Chris Larcombe, co-founder and director of Kind Face, talks to the Herald about how their family-run business is creating environmentally friendly sleep products and his ambitions for global growth.
What does your business do?
We are a specialised commercial sewing business in Avondale, fiercely passionate about making beautiful products here in New Zealand from premium natural materials which revitalise people with better sleep, greater relaxation and improved comfort.
What was the motivation to start Kind Face?
My wife Sarah and I purchased a commercial sewing business (Uren Barsal) in September 2017 which specialises in making bespoke bedding and soft furnishings for the accommodation and aged care sectors, and interior designers. It was always a goal of ours to develop a retail brand, and one we could instil our inherent values into - Covid was ultimately the catalyst for this.
We want as much of New Zealand as possible involved in the production of our products. We always manufacture right here in beautiful Aotearoa using our very own talented workroom team, and use specialist NZ suppliers for our high-quality natural materials.
What were you doing before Kind Face?
I have a diverse background of work experience, including tourism and hospitality, business development and sales-focused roles, operations management and IT.
What products do you sell?
What began as producing necessities (creating quality linen face masks) has evolved into weighted eye masks (our number-one seller), natural heat packs, eye pillows, sleep masks, door stops, draught stoppers and what we call “New Zealand’s pillow” - the cloud wool pillow.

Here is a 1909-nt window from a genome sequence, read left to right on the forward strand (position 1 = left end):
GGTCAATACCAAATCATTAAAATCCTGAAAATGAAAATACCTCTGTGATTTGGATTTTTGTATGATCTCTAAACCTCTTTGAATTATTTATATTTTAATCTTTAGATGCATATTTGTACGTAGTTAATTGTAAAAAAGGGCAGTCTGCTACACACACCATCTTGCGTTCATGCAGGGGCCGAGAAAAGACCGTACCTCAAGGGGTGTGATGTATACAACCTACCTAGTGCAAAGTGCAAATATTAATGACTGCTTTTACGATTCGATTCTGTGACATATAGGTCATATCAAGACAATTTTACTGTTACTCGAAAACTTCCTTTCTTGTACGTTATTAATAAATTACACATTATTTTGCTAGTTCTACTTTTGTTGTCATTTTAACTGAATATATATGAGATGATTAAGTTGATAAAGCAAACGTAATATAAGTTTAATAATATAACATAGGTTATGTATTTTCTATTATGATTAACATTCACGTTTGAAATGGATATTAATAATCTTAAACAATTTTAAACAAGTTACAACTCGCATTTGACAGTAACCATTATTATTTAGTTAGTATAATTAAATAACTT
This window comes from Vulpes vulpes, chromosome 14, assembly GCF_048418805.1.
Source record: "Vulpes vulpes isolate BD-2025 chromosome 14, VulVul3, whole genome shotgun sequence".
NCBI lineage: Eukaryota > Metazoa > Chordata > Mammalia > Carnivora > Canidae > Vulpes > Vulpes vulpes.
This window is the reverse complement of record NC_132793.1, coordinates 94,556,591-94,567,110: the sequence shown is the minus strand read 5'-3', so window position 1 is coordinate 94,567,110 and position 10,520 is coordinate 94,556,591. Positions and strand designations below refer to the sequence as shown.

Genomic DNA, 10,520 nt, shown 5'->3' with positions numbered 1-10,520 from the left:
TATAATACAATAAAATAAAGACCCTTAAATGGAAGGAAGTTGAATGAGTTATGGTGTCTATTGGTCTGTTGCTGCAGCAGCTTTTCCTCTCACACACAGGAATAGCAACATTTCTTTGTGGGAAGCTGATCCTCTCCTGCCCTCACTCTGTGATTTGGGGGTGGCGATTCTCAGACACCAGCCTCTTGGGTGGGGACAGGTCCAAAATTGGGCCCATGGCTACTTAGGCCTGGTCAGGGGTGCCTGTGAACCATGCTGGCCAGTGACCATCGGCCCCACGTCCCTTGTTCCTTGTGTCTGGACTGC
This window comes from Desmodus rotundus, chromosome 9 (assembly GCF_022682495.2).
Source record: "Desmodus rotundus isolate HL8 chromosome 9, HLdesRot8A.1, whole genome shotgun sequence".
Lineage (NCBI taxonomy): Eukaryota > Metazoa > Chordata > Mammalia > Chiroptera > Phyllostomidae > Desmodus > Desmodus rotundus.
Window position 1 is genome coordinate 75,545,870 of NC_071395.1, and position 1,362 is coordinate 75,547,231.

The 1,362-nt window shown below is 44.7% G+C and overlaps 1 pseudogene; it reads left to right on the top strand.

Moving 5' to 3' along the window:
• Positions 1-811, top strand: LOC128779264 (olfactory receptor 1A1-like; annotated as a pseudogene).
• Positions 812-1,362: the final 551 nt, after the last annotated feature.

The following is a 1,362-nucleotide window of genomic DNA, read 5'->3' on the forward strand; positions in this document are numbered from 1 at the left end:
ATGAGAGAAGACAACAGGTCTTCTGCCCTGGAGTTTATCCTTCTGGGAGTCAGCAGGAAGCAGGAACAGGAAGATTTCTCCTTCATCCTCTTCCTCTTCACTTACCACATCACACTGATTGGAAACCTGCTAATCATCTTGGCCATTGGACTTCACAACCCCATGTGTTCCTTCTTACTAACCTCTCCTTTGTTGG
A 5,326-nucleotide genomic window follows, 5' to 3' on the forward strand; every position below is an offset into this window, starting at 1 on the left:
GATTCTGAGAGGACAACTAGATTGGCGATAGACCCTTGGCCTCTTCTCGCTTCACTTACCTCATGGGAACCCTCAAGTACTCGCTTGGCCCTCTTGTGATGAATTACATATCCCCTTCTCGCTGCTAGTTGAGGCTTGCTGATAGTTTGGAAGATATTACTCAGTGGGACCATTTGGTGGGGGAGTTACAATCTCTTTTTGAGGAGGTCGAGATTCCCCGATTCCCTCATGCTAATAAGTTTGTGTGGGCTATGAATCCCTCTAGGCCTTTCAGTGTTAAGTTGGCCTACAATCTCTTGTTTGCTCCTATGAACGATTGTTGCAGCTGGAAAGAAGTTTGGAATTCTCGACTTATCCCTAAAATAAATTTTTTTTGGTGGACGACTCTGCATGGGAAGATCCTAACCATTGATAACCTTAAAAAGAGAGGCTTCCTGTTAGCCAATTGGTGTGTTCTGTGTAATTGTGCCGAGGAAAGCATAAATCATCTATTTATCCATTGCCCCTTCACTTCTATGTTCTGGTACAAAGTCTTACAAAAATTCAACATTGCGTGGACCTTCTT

It wasn’t part of our original plans to be making pillows, but we have become big believers in NZ wool and are not looking back. We have added cloud wool body and buddy pillows into the mix, along with cloud wool cushion inners.
In the next months, we will be launching continental quilts (premium duvets), linen and wool throws and comforters and headboards, all with premium NZ wool replacing traditional synthetic materials.
I must give a shout-out to Wisewool for developing the engineered wool products we are able to work with – these are game-changing in so many ways.
How big is your team?
We are a family of six in the workroom, plus there is an extended family of gurus who take care of social media, content creation, digital marketing and brand strategy. We do need to grow the team to scale up to the next level.
What is your ‘donate New Zealand’s pillow’ campaign about?
There are people in our communities who don’t have a pillow of their own and deserve a restful sleep, and we are in a position to do something about this.
Our Donate New Zealand’s Pillow initiative is our way of giving back to New Zealand through the skills and resources we have in-house, combined with the generosity of individual Kiwis and businesses who cover the cost of producing our cloud wool pillow.
With the support of our suppliers like Wisewool, our wonderful workroom team volunteering hours to help cut and sew, and friends and family helping to fill and pack the pillows, we are able to limit the donation cost to $50 (rrp is $179).
When did you start Kind Face, and how much has the business grown since?
Kind Face as a brand started in March 2020, just before the first lockdown. The business has grown both upwards and outwards by growing the product range and also opening up to the world, with Australia becoming a valuable market for us, and we have even shipped pillows to California, Minnesota and New York City.